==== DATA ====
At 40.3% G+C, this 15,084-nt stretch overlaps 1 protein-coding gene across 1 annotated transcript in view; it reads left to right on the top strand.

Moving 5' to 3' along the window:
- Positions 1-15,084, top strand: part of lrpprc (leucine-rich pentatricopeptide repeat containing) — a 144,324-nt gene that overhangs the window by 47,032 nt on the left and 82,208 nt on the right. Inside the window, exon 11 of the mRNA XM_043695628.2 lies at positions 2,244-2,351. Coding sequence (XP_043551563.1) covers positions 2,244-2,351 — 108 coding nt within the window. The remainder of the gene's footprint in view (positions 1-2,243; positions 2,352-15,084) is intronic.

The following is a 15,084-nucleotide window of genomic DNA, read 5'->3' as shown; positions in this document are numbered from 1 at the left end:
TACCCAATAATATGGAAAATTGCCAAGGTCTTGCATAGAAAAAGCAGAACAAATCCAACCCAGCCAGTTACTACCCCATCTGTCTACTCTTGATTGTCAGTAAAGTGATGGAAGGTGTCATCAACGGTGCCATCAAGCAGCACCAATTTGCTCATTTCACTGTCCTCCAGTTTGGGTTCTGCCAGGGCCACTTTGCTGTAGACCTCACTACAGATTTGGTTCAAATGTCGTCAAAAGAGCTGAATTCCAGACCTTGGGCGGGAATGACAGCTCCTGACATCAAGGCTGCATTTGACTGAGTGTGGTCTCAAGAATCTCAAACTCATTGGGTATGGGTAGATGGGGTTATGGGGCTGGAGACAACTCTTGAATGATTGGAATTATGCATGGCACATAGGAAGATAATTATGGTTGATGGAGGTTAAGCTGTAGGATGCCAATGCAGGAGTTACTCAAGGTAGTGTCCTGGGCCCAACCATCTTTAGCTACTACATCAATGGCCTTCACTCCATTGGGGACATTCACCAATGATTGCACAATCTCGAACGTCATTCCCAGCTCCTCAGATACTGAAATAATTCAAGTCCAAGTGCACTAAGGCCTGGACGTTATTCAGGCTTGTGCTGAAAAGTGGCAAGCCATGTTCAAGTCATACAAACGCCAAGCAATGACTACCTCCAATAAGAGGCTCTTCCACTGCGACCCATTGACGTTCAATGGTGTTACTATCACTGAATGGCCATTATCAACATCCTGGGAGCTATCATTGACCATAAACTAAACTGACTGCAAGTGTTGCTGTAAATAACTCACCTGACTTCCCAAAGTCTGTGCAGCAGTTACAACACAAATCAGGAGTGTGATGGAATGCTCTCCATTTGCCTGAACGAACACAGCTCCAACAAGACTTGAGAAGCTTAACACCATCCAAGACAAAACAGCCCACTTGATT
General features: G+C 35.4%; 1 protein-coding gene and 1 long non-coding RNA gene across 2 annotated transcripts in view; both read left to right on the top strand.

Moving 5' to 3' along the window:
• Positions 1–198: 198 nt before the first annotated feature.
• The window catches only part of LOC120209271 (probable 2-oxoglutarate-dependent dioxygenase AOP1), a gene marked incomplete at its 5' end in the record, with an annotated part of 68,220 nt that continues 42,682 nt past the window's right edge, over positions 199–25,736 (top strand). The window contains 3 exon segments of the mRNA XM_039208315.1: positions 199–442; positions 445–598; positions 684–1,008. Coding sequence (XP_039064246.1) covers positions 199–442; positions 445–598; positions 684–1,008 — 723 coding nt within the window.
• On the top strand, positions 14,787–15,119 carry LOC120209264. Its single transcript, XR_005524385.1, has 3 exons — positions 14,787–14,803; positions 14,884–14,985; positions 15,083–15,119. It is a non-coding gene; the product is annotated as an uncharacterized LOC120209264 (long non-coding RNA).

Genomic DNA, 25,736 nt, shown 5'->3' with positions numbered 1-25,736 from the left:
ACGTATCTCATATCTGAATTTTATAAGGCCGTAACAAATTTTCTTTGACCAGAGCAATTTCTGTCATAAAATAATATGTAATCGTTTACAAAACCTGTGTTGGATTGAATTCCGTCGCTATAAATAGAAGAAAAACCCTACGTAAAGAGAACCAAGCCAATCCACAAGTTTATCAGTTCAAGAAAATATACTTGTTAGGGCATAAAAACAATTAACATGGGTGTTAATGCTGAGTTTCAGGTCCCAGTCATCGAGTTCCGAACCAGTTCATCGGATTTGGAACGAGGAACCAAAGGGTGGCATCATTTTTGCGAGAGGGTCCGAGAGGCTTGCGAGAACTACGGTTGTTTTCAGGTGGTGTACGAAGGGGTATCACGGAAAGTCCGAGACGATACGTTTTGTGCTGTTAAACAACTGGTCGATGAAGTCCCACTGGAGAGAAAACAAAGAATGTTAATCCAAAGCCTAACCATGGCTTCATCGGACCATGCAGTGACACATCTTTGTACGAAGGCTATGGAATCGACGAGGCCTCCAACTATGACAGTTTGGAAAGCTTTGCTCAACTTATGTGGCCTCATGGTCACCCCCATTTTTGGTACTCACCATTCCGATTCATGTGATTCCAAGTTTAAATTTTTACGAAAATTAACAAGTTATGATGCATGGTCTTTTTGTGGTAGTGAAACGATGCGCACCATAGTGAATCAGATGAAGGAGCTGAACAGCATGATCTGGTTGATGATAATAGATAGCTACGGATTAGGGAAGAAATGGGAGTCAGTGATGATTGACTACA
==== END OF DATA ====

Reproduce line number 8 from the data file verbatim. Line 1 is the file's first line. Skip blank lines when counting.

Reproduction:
• Positions 1–198: 198 nt before the first annotated feature.